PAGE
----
Rare Newspaper Collections Within Collections…

January 14, 2009 by · 3 Comments 

From our guest contributor, *Morris Brill:

A significant segment of my newspaper collection is American and International Politics. This segment focuses on Presidents, World Leaders, Wars, Treaties, and Legislation.

Recently, while reviewing my collection of historic newspapers, covering the span of the past two centuries, I noticed I owned numerous newspapers referencing one world leader whose exploits spanned twenty-two years and whose name is one of the most recognizable in world history.

His fame is owed not only to his charismatic leadership but to the specific historic events with which he is associated.

Few world leaders can lay claim to a greater body of history than this leader, and collecting newspapers about this one man, alone, could occupy a collector’s time and interest for many years.

The story of this leader starts in 1789 with events leading up to his assumption of power on November 9, 1799 and continuing thereafter until his death in 1821.

NAPOLEON BONAPARTE stands monumental in history and the events he is associated with are among the most famous in military conflict.

My collection starts in 1791 when King Louis XV1, and his Queen Marie Antoinette, attempted to flee Paris dressed as servants to free themselves from captivity during the French Revolution. (The Mail; or, Claypoole’s Daily Advertiser – August 24, 1791)

This event is followed by the beheading of King Louis XV1, as reported in the Gazette of the United States of March 10, 1793.

The following year Queen Marie Antoinette was beheaded as reported in the Courier of New Hampshire of March 6, 1794. This newspaper contains one of the most tender reports I have had the pleasure of reading in any newspaper of any event, and I attach it here for your reading pleasure.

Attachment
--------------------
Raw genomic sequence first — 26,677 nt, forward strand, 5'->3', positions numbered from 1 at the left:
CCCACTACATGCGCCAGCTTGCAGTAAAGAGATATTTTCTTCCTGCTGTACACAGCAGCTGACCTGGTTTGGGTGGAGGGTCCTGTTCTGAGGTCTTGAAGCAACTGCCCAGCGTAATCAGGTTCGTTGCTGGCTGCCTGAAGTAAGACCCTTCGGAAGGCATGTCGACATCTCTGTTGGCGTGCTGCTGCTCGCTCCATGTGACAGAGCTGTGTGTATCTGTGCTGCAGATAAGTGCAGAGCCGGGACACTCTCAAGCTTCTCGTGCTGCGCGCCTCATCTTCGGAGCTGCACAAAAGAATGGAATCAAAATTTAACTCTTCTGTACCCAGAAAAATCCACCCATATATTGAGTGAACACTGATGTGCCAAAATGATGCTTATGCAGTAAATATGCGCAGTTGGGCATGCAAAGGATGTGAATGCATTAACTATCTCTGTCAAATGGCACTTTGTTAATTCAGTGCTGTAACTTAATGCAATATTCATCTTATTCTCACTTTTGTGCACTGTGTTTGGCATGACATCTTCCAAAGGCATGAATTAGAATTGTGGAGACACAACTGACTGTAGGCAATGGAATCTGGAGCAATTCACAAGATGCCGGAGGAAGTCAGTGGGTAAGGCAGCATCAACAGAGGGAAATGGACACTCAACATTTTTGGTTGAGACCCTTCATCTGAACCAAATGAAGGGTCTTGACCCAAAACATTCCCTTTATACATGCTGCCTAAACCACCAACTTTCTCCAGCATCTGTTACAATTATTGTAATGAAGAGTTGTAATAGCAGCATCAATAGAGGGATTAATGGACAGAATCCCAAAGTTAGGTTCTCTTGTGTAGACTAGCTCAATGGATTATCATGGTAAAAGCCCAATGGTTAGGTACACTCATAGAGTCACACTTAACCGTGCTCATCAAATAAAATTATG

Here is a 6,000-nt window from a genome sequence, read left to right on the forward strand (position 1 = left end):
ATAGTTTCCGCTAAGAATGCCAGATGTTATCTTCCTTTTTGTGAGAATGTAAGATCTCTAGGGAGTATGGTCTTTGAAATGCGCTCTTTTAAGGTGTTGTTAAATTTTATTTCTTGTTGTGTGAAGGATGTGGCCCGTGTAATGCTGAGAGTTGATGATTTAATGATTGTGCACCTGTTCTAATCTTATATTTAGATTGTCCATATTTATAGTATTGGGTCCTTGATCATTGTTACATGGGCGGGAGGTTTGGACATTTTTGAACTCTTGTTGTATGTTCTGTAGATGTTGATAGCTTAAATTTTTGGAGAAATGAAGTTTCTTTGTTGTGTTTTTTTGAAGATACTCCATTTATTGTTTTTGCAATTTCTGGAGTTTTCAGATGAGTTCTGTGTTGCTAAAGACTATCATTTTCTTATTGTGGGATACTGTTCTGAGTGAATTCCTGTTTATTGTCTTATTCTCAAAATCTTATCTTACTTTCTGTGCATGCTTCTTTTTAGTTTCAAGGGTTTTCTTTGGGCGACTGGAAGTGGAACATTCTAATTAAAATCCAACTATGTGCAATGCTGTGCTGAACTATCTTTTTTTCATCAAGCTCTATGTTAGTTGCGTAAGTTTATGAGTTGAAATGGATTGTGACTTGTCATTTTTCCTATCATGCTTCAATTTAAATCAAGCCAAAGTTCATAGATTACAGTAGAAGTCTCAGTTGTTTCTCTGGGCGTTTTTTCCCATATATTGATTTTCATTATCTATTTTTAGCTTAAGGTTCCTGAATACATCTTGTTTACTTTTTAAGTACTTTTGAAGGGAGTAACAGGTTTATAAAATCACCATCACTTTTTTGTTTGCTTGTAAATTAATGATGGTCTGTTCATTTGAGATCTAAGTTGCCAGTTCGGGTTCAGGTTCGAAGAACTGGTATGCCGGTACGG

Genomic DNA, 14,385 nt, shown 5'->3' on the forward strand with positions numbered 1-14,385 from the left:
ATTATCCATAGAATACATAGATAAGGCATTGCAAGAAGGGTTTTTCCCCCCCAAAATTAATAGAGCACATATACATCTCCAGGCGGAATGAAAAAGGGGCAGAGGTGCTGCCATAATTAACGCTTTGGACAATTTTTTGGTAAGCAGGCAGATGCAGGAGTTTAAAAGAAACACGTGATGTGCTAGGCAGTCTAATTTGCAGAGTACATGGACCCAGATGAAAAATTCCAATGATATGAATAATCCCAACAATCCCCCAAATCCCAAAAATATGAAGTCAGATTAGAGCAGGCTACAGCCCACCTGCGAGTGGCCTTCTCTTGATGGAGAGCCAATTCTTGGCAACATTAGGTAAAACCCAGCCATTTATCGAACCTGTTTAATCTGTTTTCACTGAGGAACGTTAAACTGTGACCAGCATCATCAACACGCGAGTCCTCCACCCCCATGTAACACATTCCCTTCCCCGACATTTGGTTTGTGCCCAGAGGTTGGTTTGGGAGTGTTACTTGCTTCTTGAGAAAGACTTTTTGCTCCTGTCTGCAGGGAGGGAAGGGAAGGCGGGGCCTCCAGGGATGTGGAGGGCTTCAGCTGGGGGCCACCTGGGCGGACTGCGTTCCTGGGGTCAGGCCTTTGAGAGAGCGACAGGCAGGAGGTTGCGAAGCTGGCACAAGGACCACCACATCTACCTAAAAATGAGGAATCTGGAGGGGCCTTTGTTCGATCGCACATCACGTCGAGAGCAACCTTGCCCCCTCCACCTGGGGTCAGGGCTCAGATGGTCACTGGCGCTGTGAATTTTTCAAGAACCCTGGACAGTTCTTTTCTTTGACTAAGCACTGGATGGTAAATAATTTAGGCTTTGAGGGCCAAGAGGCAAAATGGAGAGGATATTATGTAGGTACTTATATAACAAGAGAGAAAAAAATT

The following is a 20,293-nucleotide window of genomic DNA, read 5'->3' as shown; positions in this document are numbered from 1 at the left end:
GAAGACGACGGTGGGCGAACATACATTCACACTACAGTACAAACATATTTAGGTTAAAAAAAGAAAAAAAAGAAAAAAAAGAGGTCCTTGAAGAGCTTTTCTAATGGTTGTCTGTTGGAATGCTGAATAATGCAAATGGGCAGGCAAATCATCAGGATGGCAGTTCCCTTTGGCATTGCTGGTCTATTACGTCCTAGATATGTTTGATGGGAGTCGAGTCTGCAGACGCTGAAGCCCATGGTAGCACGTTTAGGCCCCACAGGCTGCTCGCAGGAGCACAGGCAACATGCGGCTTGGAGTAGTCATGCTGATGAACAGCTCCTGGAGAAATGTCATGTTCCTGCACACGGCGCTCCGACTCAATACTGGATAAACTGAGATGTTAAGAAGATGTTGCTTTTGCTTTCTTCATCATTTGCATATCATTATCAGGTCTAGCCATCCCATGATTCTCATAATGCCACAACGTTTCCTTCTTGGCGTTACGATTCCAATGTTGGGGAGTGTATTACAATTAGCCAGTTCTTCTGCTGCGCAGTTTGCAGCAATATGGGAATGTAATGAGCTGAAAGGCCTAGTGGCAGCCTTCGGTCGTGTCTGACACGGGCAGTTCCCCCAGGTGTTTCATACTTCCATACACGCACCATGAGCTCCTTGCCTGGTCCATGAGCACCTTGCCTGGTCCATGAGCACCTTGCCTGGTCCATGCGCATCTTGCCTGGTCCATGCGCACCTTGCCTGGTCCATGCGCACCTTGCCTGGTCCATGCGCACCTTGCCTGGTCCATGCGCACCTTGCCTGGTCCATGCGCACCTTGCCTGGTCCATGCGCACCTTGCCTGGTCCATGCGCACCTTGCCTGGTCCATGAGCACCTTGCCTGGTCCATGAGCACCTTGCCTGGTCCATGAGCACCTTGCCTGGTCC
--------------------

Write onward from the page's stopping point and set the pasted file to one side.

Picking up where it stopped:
http://www.newspapercollections.com/marieantoinettedeath.htm

The Boston Gazette of December 26, 1805 reports on the Battle of Trafalgar fought between the naval forces of England against the combined naval forces of France and Spain. It was during this battle that Horatio Nelson, England’s most revered naval commander, lost is life and left to posterity his famous words, “England expects that every man will do his duty.”

On March 9, 1813, as reported in the Salem Gazette, we read of Napoleon’s Retreat from Russia representing one of the most lethal military operations in world history. “Its sustained role in Russian culture may be seen in Tolstoy’s War and Peace and the Soviet identification of it with the German invasion of 1941-1945.”

The Weekly Messenger of June 6, 1814 tells the story of Napoleon’s Exile to Elba. This is followed by Napoleon’s Return From Elba as recorded in the Daily National Intelligencer of May 2, 1815.

On August 25, 1815 the Weekly Messenger reported on what has become synonymous to a ‘final undoing’ The Battle of Waterloo. The Duke of Wellington, in reference to Napoleon, is quoted as saying: “I consider Napoleon’s presence in the field equal to forty thousand men in the balance.”

The Vermont Intelligencer of August 27, 1821 tells the final chapter with its report on The Death of Napoleon Bonaparte.

My collection of Napoleon Bonaparte related newspapers is certainly not comprehensive. I have used this example to illustrate that within a collection the collector can find eras that are worthy of a collection of their own.

Perhaps you have a collection of George Washington, Adolf Hitler, Winston Churchill, Franklin D. Roosevelt, Robert E. Lee or any of numerous other leaders whose names have been recorded in the annuals of history.

Please share with us your special interest and collection.

Morris Brill

*  Background:

Morris Brill has been collecting newspapers for 45+ years with an emphasis on Political History, Air and Space, Famous and Infamous People, and Americana.

Morris possesses a Bachelor of Science Degree in Business Administration and History.

During an interview conducted by his hometown newspaper Morris was asked “What have you learned by collecting newspapers.”

Morris replied with the following:

“In essence I have learned that joy and sorrow walk hand in hand and that which we celebrate today may be the cause of our tears tomorrow, and yet, while we weep, the future is ready to bring us further elation.”

Thank you Morris. Your insight and contributions to the hobby are greatly appreciated.